The Wonder of Wine Cellars

Courtesy photo

Courtesy photo

It seems, now more than ever, high-end homes are becoming even more high-end. With everything from Architectural Digest and Home & Garden to HGTV and Pinterest inspiring homebuyers to get truly creative with their living spaces, there is no dearth of innovative and intriguing features present in homes on the market. And as Terri Bass, the No. 1 sales associate at Lenihan Sotheby’s International Realty, asserts, there is one trend in particular that she’s been noticing for years: wine cellars.

“It definitely seems to be one of the growing trends,” Bass affirms. “With new construction, they’re putting wine cellars in just as another part of the home. What I’m also seeing in several homes I’ve listed in the past year is their undergoing renovations to create wine cellars on their lower level or taking a full room on the first floor and making a wine room. Or sometimes, they’ve taken a closet and opened it up and put all the required equipment into it.”

Bass attests that though it’s been a growing trend for at least 10 years, she’s seen it get more and more prevalent here in Kentucky over the last five. In fact, out of the high-end homes she sold last year – those over $750,000 – roughly 60-70 percent of them included wine cellars. And if the home didn’t feature an actual cellar, they may have a wine refrigerator or what Bass calls a “wine room.”

wine rack“The funny thing is I’ve seen a trend of it not being a cellar but of it being its own room,” she describes. “It used to be that there would be a bar tucked away in the family room or something, but now, I’ve seen people devote a part of that area or even the entire space to wine storage.”

As far as what the cellars – or rooms – actually include, Bass explains that the most important aspect is the cooling system. While most, when thinking of wine cellars, immediately think of rustic racks piled with rare and exquisite wines, the most integral facet to a wine cellar cannot actually be seen: Climate control of 55 degrees is ideal for short-term and long-term storage of wine. However, that is not to say the aesthetic is not important as well.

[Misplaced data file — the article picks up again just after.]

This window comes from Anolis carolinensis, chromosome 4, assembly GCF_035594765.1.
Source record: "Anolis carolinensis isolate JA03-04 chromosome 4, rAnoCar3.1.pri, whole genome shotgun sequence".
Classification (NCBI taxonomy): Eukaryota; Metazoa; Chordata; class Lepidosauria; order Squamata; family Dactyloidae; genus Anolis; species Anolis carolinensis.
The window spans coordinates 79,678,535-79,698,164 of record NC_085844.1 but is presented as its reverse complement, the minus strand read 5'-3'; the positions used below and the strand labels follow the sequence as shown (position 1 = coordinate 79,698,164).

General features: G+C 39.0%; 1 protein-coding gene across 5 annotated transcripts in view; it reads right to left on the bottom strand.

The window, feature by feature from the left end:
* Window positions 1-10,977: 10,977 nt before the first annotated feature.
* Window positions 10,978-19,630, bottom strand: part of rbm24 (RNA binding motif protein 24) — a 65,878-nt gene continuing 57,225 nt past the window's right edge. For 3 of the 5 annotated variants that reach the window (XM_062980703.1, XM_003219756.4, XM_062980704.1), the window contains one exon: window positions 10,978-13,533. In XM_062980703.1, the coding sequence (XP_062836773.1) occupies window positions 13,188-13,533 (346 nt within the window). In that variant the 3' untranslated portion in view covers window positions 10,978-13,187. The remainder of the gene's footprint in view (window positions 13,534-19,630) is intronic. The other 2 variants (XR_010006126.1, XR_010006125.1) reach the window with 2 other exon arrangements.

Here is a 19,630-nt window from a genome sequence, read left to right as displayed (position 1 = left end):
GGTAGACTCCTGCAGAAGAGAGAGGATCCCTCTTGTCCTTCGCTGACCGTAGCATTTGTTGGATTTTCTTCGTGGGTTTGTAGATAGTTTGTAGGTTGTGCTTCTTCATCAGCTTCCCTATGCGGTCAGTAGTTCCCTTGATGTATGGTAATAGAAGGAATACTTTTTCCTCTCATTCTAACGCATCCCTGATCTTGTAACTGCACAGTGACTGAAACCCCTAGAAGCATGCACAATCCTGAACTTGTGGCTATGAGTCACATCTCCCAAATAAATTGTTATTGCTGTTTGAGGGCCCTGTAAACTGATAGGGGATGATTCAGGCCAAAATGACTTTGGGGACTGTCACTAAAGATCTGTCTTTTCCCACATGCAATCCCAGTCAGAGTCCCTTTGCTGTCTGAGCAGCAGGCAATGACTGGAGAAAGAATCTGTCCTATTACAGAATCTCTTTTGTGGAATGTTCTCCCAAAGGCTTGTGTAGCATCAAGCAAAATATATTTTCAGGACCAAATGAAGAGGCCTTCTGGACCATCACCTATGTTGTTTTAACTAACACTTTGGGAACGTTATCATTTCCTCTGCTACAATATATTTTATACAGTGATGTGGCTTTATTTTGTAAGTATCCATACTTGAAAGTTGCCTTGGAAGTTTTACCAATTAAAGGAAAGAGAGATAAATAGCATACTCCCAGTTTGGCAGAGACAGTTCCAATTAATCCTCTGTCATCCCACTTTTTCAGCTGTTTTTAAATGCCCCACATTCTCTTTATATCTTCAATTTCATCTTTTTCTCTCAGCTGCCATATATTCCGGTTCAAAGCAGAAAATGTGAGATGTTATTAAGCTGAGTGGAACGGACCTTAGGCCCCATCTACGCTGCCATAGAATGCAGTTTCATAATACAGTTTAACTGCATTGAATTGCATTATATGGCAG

“They can be very elaborate and very artistic,” Bass contends. “You can have everything from something that really does feel like a cellar where the walls are truly cellar-like to something very modern and all floor-to-ceiling glass.”

Regardless of what they look like, however, Bass emphasizes how very important proper wine storage is to true aficionados. “It really is the perfect way to maintain the quality of your wines as best you can because what you don’t want in wines is the variation of temperatures,” she says. “So the consistency is the thing that’s really important.”

Bass can actually personally testify to the effectiveness of wine storage space as she and her husband were sure to include one in their newly constructed home. “We personally built a home recently, and what we did was we made the first room right across from the dining room the wine room,” she recounts. “And there’s a tasting area outside with a table and chairs and then a whole geothermal-controlled wall for about 1,000 wine bottles.”

And, as Bass knows first-hand, wine cellars and wine rooms are about much more than simply keeping the quality of your wine perfectly maintained; they are part of a home’s identity. They speak to sophistication and culture and are indicative of a standard of living that many aspire to.

“People enjoy entertaining in their homes,” she relates. “When they have a high-end home, part of the whole idea of having it is to share that space with friends and family, and of course, wine has just taken off. It’s something everybody can have and enjoy at almost any level. Some people are really true collectors and will stock their wine based on region; meanwhile, others just like to have a variety. They like for it to be like art – part of the way they entertain.” VT